Have you ever started your car and smelt fried chicken?

This is what happening in Bali for driver Made Gusta, one of the pioneers of Green School’s Bio Bus project.

The school has three bio buses fuelled entirely by used cooking oil, and are already blazing a trail on the popular Indonesian island.

This idea was initiated by the Green School’s graduating students back in 2015. They are driven by the challenge to cut carbon emissions and green the island’s transportation system.

The students then found a solution to the challenge – the used cooking oil.

They approached businesses and encouraged them to donate their used cooking oil. After which, oil would be sent to local non-government organisation Yayasan Lengis Hijau, to transform the used cooking oil into biodiesel.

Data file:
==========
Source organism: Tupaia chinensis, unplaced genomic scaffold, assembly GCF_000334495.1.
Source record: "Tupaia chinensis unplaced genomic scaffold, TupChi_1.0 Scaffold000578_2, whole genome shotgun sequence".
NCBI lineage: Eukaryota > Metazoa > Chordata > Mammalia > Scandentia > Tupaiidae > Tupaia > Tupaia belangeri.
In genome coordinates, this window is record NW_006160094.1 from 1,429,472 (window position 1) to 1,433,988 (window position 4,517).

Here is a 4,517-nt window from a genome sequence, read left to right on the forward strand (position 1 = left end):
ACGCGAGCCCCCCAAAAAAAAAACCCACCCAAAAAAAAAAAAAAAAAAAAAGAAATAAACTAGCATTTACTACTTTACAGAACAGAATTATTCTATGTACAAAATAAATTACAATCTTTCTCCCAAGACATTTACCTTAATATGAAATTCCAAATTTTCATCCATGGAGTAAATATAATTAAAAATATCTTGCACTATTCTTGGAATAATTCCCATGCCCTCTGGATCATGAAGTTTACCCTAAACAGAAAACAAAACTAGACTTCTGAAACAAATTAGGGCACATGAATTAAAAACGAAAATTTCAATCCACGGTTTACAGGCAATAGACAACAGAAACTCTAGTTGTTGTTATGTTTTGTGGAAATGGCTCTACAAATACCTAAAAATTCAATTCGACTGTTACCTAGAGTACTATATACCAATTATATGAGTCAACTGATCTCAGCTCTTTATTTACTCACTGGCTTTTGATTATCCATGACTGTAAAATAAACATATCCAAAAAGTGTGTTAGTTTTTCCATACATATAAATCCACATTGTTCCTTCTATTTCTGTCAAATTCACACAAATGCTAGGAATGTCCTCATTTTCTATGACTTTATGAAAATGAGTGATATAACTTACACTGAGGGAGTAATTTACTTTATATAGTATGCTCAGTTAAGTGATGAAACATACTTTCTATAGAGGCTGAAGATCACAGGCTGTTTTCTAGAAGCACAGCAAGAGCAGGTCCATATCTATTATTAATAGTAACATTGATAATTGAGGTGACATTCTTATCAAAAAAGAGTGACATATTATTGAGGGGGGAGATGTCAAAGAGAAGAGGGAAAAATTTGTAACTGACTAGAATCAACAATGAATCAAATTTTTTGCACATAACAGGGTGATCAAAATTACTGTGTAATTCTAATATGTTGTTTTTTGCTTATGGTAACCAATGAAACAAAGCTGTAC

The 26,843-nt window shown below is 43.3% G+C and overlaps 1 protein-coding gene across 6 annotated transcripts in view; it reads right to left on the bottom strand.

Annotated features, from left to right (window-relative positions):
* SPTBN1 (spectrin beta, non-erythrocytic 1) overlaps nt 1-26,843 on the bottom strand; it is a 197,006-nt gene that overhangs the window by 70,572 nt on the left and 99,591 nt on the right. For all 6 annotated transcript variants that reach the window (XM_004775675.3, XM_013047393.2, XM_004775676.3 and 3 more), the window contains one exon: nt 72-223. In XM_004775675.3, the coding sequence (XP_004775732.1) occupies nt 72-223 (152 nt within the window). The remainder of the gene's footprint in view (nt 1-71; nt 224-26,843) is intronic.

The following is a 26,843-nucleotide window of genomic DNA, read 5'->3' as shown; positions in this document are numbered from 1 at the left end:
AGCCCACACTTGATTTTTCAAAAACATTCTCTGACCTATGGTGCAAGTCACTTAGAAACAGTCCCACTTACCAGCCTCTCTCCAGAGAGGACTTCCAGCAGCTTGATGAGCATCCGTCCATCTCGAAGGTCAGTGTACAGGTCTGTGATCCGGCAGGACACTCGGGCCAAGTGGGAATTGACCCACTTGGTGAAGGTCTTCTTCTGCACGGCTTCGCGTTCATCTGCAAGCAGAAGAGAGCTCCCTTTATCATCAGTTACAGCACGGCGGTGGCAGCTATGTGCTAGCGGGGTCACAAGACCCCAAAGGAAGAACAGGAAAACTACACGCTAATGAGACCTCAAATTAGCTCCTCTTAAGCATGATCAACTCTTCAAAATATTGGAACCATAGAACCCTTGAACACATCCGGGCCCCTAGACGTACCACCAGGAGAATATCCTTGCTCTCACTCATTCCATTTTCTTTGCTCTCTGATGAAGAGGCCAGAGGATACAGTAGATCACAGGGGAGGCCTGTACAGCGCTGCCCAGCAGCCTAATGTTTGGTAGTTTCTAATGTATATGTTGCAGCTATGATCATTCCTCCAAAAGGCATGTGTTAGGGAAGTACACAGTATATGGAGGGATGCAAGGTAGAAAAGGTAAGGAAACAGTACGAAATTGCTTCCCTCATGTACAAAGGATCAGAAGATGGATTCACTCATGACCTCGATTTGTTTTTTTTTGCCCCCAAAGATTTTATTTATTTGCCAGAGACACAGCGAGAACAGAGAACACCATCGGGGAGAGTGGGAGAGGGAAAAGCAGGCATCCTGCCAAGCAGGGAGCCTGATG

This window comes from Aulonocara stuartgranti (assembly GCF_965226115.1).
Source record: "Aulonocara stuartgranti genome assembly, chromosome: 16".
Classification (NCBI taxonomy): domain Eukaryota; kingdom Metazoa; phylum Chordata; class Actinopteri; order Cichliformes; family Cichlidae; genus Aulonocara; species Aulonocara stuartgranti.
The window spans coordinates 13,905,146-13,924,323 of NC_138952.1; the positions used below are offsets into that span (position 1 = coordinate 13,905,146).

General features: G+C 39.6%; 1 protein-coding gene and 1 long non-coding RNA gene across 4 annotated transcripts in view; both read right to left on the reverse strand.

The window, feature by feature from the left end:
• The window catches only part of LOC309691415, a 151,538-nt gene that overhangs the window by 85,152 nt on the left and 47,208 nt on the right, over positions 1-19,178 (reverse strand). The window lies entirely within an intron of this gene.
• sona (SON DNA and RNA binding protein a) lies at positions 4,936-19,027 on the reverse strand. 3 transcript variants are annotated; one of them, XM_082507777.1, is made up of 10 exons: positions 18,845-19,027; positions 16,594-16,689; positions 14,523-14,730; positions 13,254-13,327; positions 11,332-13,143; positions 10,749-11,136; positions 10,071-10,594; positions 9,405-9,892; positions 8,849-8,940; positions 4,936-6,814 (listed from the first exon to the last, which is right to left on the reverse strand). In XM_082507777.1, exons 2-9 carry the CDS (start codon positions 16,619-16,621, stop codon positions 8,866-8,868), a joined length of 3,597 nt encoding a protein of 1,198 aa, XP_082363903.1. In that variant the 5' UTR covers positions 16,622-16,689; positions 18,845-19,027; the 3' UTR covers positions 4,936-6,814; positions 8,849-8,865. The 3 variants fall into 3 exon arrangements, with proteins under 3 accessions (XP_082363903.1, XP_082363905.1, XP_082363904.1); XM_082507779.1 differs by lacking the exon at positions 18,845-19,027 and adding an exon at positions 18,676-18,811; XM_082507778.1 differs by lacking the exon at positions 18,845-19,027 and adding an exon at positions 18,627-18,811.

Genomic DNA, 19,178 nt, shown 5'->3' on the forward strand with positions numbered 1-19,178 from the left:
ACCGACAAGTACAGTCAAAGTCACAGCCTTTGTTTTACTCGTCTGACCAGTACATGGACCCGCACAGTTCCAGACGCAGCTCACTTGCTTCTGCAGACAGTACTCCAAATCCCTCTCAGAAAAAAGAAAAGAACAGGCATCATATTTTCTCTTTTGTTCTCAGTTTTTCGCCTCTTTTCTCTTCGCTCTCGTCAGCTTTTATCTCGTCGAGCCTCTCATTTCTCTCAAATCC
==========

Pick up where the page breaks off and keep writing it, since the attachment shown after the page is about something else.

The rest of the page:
Isn’t it interesting to know that used cooking oil can eventually be transform into biodiesel?

In Bali, Green School has already set up their first public biodiesel fuel station!

If you are interested or would like to find out more about the project, click on the video below: https://youtu.be/Edy0JRv2QgU

I then went on to research more about biodiesel, and I am surprised that, in Singapore, there is also a similar initiative!

A Singapore recycling firm, Alpha Biofuels, is imagining a future where a shopping centre’s used cooking oil transforms into biofuel that can power the building.

Its pilot project (at Raffles City Shopping Centre), has managed to produce up to 200 litres of biodiesel a day from used cooking oil, which is sufficient to power the fuel needs of a double-decker bus for one full day!

You may wish to read up more about this project at: http://www.straitstimes.com/singapore/environment/recipe-to-turn-used-cooking-oil-into-fuel

Through understanding more of such projects, it truly inspired and taught me on how innovativeness plays its role in solving environmental problems.